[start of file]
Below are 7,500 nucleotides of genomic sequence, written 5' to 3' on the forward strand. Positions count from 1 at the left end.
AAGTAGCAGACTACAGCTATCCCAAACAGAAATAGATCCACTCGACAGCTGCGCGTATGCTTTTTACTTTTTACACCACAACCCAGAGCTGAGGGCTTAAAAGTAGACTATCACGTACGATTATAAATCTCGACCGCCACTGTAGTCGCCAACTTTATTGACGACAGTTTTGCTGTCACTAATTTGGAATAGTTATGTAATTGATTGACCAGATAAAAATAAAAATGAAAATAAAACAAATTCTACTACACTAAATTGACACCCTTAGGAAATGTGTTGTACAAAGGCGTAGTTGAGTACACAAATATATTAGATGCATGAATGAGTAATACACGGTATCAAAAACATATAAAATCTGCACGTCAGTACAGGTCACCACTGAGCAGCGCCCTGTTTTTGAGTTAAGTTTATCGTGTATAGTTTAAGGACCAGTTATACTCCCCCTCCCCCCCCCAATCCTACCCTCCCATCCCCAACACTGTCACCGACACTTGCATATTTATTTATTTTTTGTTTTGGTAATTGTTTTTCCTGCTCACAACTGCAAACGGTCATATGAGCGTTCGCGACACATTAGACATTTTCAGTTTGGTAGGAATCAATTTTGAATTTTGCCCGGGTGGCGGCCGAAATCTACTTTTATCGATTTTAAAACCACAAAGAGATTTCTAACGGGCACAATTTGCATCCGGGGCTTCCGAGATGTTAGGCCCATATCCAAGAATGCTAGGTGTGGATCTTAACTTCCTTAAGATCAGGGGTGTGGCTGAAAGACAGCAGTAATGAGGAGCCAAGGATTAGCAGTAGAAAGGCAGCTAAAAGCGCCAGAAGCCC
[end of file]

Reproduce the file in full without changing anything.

Below are 7,500 nucleotides of genomic sequence, written 5' to 3' on the forward strand. Positions count from 1 at the left end.
AAGTAGCAGACTACAGCTATCCCAAACAGAAATAGATCCACTCGACAGCTGCGCGTATGCTTTTTACTTTTTACACCACAACCCAGAGCTGAGGGCTTAAAAGTAGACTATCACGTACGATTATAAATCTCGACCGCCACTGTAGTCGCCAACTTTATTGACGACAGTTTTGCTGTCACTAATTTGGAATAGTTATGTAATTGATTGACCAGATAAAAATAAAAATGAAAATAAAACAAATTCTACTACACTAAATTGACACCCTTAGGAAATGTGTTGTACAAAGGCGTAGTTGAGTACACAAATATATTAGATGCATGAATGAGTAATACACGGTATCAAAAACATATAAAATCTGCACGTCAGTACAGGTCACCACTGAGCAGCGCCCTGTTTTTGAGTTAAGTTTATCGTGTATAGTTTAAGGACCAGTTATACTCCCCCTCCCCCCCCCAATCCTACCCTCCCATCCCCAACACTGTCACCGACACTTGCATATTTATTTATTTTTTGTTTTGGTAATTGTTTTTCCTGCTCACAACTGCAAACGGTCATATGAGCGTTCGCGACACATTAGACATTTTCAGTTTGGTAGGAATCAATTTTGAATTTTGCCCGGGTGGCGGCCGAAATCTACTTTTATCGATTTTAAAACCACAAAGAGATTTCTAACGGGCACAATTTGCATCCGGGGCTTCCGAGATGTTAGGCCCATATCCAAGAATGCTAGGTGTGGATCTTAACTTCCTTAAGATCAGGGGTGTGGCTGAAAGACAGCAGTAATGAGGAGCCAAGGATTAGCAGTAGAAAGGCAGCTAAAAGCGCCAGAAGCCC